Friday, April 27, 2007
Here's the 1st EVIL, INC strip. The next few weeks of material introduce the major characters and give you a good idea if you'll enjoy what Brad Guigar is up to. If you enjoy comics and have a sense of humor about super-heroes I think, like me, the strip will quickly become a favorite.
If you click on the headline it will bring you to the homepage, but you can also head over to www.evil-comic.com and see where it takes you. I'll be adding a permanent link over on the side later today.
Tuesday, April 24, 2007
I hope you can click on today's SHELDON. Nothing like bursting that fanboy bubble!
Oh, you might also want to go over to the artist's website: www.sheldoncomics.com and check out his blog and products and past strips.
Hat tip to the guys at Unshelved for passing along information on Sheldon.
Chuck Jones “Read To Succeed®” Art Exhibition
Displayed at New Orange Public Library & History Center
Orange, CA – A special art and animation display planned to coincide with the grand re-opening of the new Orange Public Library & History Center began on Saturday, April 21, and will run through mid-September of 2007.
The Read To Succeed® art exhibition, part of Orange’s “Year of the Library” celebrations, was enthusiastically announced today by officials of Chuck Jones Center for Creativity and Orange Public Library. It will be on display at the new Orange Public Library & History Center during the following schedule of regular library service hours:
Monday, Tuesday, Wednesday: 10 a.m. to 9 p.m.
Thursday, Friday, Saturday: 10 a.m. to 6 p.m.
The Read To Succeed® art was created in 1988 by Chuck Jones, four-time Academy-Award winner; internationally renowned animator, director, artist, and author; and graduate of Chouinard Art Institute (now California Institute of the Arts) as part of a still‑active program designed to encourage young people to read. A voracious reader himself, Chuck relished the opportunity to sketch and paint a variety of colorful works showing Bugs Bunny, Daffy Duck, Elmer Fudd, Wile E. Coyote, Road Runner, Porky Pig, Sylvester, Tweety, Pepé Le Pew, and other characters finding knowledge, fun, and adventure in the pages of books.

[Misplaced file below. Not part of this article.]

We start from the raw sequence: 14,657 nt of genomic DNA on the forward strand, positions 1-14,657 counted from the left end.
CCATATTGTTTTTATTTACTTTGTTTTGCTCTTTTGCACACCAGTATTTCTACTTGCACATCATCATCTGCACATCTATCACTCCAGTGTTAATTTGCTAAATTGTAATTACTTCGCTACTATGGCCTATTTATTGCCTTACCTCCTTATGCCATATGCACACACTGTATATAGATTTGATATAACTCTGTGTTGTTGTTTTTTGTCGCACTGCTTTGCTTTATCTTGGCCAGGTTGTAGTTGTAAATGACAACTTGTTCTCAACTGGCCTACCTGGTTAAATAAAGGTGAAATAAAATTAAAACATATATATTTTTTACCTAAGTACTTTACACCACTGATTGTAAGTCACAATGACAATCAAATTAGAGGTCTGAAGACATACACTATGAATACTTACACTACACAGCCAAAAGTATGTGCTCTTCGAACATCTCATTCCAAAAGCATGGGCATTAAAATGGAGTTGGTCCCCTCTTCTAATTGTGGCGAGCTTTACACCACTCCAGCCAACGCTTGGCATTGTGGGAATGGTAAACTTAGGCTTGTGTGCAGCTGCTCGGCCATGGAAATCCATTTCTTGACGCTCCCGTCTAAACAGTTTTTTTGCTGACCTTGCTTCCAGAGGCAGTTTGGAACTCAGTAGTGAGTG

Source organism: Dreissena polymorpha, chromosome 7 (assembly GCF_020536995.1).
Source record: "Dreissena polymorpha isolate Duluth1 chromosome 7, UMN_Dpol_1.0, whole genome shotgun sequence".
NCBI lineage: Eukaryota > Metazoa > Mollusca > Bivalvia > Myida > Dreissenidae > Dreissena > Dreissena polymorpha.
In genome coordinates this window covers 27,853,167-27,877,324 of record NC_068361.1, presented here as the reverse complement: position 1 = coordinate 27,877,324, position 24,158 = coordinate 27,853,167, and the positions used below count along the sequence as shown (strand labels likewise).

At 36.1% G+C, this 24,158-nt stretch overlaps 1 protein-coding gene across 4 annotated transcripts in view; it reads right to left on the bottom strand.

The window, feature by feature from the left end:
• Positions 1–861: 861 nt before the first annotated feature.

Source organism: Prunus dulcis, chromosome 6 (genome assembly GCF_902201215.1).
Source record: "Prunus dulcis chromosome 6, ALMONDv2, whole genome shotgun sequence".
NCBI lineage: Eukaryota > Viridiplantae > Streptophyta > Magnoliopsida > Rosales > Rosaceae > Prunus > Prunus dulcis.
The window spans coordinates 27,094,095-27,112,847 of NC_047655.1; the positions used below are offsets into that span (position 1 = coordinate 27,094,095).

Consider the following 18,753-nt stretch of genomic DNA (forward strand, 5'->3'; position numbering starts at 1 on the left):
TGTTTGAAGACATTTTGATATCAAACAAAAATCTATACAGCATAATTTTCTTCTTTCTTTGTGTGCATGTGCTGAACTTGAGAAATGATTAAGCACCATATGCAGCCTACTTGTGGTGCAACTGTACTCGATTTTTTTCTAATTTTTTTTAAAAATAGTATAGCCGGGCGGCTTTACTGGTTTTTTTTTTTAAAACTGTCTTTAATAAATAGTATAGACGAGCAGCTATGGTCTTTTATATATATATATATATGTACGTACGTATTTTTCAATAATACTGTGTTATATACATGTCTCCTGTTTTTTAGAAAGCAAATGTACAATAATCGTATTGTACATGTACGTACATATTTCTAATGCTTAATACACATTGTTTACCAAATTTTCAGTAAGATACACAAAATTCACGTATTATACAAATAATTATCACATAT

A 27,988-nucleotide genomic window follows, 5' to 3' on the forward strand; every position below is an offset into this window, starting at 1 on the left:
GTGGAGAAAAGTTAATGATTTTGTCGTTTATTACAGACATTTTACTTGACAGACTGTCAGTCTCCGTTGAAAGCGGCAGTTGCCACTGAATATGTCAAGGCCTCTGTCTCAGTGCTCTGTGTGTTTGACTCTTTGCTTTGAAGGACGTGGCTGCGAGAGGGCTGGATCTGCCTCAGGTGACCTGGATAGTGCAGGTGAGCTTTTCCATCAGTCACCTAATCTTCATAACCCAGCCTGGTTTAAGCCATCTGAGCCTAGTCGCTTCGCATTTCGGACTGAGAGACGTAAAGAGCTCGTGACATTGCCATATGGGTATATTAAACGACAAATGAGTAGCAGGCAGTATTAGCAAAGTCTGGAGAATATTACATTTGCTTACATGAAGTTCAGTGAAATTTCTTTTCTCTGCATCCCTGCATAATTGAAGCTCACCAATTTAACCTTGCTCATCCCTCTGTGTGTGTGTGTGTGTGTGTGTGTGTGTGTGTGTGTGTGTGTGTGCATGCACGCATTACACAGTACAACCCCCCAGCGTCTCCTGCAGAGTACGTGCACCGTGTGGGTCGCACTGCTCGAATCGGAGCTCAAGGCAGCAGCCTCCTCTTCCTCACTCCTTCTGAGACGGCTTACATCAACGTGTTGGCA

The library exhibition includes the initial, rarely seen series of nineteen-year-old posters, as well as original, hand‑painted animation cels which have never before been available for public viewing. Chuck Jones Center for Creativity and Orange Public Library consider this display of art, free to all, to be a unique opportunity for library visitors of all ages to immerse themselves in Chuck Jones’ vision of the world: A place where everyone opens their minds to the unparalleled joy of reading.
Chuck Jones “Read To Succeed®” Art Exhibition at Library, ADD 1-1-1
Chuck Jones Center for Creativity (sharing space with Chuck Jones Gallery and Archive) and the new Orange Public Library & History Center are both located in historic, pedestrian-friendly Old Towne Orange. The Read To Succeed® art exhibition represents the first of what both organizations hope to be many cultural collaborations benefiting the residents of Orange, Orange County, and beyond.
Chuck Jones Center for Creativity, a nonprofit private operating foundation, is dedicated to fostering and encouraging creativity, especially in young people, using the drawings, films, and writings of legendary animation director Chuck Jones as inspiration. For more information about Chuck Jones Center for Creativity, go to www.ChuckJonesCenter.org or call (714) 516-9540.
The mission of Orange Public Library is to welcome and support all people in their enjoyment of reading and pursuit of lifelong learning, to preserve local history, and to provide equal access to information, ideas and knowledge through books, programs and technology. For more information about Orange Public Library, go to www.cityoforange.org/library or call (714) 288-2471.